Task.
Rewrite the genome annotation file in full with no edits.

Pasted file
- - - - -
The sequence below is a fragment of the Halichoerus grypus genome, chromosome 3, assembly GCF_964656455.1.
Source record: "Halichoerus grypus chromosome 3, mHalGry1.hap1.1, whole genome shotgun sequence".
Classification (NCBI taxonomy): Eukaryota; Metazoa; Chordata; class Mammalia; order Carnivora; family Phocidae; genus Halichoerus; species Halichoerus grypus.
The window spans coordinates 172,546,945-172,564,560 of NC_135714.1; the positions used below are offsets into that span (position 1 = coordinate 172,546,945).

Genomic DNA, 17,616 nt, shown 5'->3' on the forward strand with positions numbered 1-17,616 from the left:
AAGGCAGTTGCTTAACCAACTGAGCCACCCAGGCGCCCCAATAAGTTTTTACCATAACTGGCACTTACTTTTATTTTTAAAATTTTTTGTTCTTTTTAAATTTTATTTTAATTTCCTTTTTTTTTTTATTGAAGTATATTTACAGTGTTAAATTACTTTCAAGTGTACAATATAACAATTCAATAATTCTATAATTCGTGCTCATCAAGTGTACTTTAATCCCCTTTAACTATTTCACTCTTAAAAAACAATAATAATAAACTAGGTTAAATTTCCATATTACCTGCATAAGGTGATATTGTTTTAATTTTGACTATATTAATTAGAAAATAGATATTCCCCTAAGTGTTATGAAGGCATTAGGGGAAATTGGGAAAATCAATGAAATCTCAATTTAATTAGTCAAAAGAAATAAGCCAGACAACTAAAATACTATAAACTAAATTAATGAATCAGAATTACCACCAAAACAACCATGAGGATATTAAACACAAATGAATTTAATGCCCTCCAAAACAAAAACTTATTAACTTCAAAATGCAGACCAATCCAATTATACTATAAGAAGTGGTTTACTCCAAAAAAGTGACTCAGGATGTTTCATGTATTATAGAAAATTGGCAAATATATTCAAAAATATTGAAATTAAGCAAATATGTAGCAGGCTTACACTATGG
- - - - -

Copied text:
The sequence below is a fragment of the Halichoerus grypus genome, chromosome 3, assembly GCF_964656455.1.
Source record: "Halichoerus grypus chromosome 3, mHalGry1.hap1.1, whole genome shotgun sequence".
Classification (NCBI taxonomy): Eukaryota; Metazoa; Chordata; class Mammalia; order Carnivora; family Phocidae; genus Halichoerus; species Halichoerus grypus.
The window spans coordinates 172,546,945-172,564,560 of NC_135714.1; the positions used below are offsets into that span (position 1 = coordinate 172,546,945).

Genomic DNA, 17,616 nt, shown 5'->3' on the forward strand with positions numbered 1-17,616 from the left:
AAGGCAGTTGCTTAACCAACTGAGCCACCCAGGCGCCCCAATAAGTTTTTACCATAACTGGCACTTACTTTTATTTTTAAAATTTTTTGTTCTTTTTAAATTTTATTTTAATTTCCTTTTTTTTTTTATTGAAGTATATTTACAGTGTTAAATTACTTTCAAGTGTACAATATAACAATTCAATAATTCTATAATTCGTGCTCATCAAGTGTACTTTAATCCCCTTTAACTATTTCACTCTTAAAAAACAATAATAATAAACTAGGTTAAATTTCCATATTACCTGCATAAGGTGATATTGTTTTAATTTTGACTATATTAATTAGAAAATAGATATTCCCCTAAGTGTTATGAAGGCATTAGGGGAAATTGGGAAAATCAATGAAATCTCAATTTAATTAGTCAAAAGAAATAAGCCAGACAACTAAAATACTATAAACTAAATTAATGAATCAGAATTACCACCAAAACAACCATGAGGATATTAAACACAAATGAATTTAATGCCCTCCAAAACAAAAACTTATTAACTTCAAAATGCAGACCAATCCAATTATACTATAAGAAGTGGTTTACTCCAAAAAAGTGACTCAGGATGTTTCATGTATTATAGAAAATTGGCAAATATATTCAAAAATATTGAAATTAAGCAAATATGTAGCAGGCTTACACTATGG